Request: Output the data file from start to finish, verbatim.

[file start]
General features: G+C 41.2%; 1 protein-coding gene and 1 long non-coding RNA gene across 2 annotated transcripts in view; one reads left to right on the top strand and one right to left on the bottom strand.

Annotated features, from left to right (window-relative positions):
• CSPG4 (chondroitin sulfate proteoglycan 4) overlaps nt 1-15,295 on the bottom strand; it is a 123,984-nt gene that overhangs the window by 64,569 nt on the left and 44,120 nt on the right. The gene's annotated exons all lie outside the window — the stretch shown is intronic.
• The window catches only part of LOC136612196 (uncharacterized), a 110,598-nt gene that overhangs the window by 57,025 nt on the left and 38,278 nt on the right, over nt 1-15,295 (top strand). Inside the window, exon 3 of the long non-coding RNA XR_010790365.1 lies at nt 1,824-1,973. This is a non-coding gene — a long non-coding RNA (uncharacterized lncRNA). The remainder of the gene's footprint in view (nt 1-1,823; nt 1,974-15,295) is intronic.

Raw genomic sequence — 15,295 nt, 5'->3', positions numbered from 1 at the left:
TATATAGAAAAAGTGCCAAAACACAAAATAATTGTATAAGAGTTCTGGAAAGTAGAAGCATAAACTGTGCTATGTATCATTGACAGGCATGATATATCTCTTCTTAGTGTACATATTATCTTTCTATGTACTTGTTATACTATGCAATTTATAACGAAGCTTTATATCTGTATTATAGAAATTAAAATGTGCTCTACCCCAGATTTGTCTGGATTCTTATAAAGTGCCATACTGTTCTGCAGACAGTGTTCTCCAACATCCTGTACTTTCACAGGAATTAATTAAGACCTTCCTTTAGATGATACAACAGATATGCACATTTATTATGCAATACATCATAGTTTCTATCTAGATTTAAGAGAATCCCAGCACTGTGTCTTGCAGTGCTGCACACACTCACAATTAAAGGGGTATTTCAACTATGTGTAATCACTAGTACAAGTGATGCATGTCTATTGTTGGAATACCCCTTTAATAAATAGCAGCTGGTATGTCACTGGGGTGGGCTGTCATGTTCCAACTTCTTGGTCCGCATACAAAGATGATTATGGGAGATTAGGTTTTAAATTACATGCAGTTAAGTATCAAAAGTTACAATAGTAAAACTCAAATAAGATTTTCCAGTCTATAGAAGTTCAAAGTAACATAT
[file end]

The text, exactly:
General features: G+C 41.2%; 1 protein-coding gene and 1 long non-coding RNA gene across 2 annotated transcripts in view; one reads left to right on the top strand and one right to left on the bottom strand.

Annotated features, from left to right (window-relative positions):
• CSPG4 (chondroitin sulfate proteoglycan 4) overlaps nt 1-15,295 on the bottom strand; it is a 123,984-nt gene that overhangs the window by 64,569 nt on the left and 44,120 nt on the right. The gene's annotated exons all lie outside the window — the stretch shown is intronic.
• The window catches only part of LOC136612196 (uncharacterized), a 110,598-nt gene that overhangs the window by 57,025 nt on the left and 38,278 nt on the right, over nt 1-15,295 (top strand). Inside the window, exon 3 of the long non-coding RNA XR_010790365.1 lies at nt 1,824-1,973. This is a non-coding gene — a long non-coding RNA (uncharacterized lncRNA). The remainder of the gene's footprint in view (nt 1-1,823; nt 1,974-15,295) is intronic.

Raw genomic sequence — 15,295 nt, 5'->3', positions numbered from 1 at the left:
TATATAGAAAAAGTGCCAAAACACAAAATAATTGTATAAGAGTTCTGGAAAGTAGAAGCATAAACTGTGCTATGTATCATTGACAGGCATGATATATCTCTTCTTAGTGTACATATTATCTTTCTATGTACTTGTTATACTATGCAATTTATAACGAAGCTTTATATCTGTATTATAGAAATTAAAATGTGCTCTACCCCAGATTTGTCTGGATTCTTATAAAGTGCCATACTGTTCTGCAGACAGTGTTCTCCAACATCCTGTACTTTCACAGGAATTAATTAAGACCTTCCTTTAGATGATACAACAGATATGCACATTTATTATGCAATACATCATAGTTTCTATCTAGATTTAAGAGAATCCCAGCACTGTGTCTTGCAGTGCTGCACACACTCACAATTAAAGGGGTATTTCAACTATGTGTAATCACTAGTACAAGTGATGCATGTCTATTGTTGGAATACCCCTTTAATAAATAGCAGCTGGTATGTCACTGGGGTGGGCTGTCATGTTCCAACTTCTTGGTCCGCATACAAAGATGATTATGGGAGATTAGGTTTTAAATTACATGCAGTTAAGTATCAAAAGTTACAATAGTAAAACTCAAATAAGATTTTCCAGTCTATAGAAGTTCAAAGTAACATAT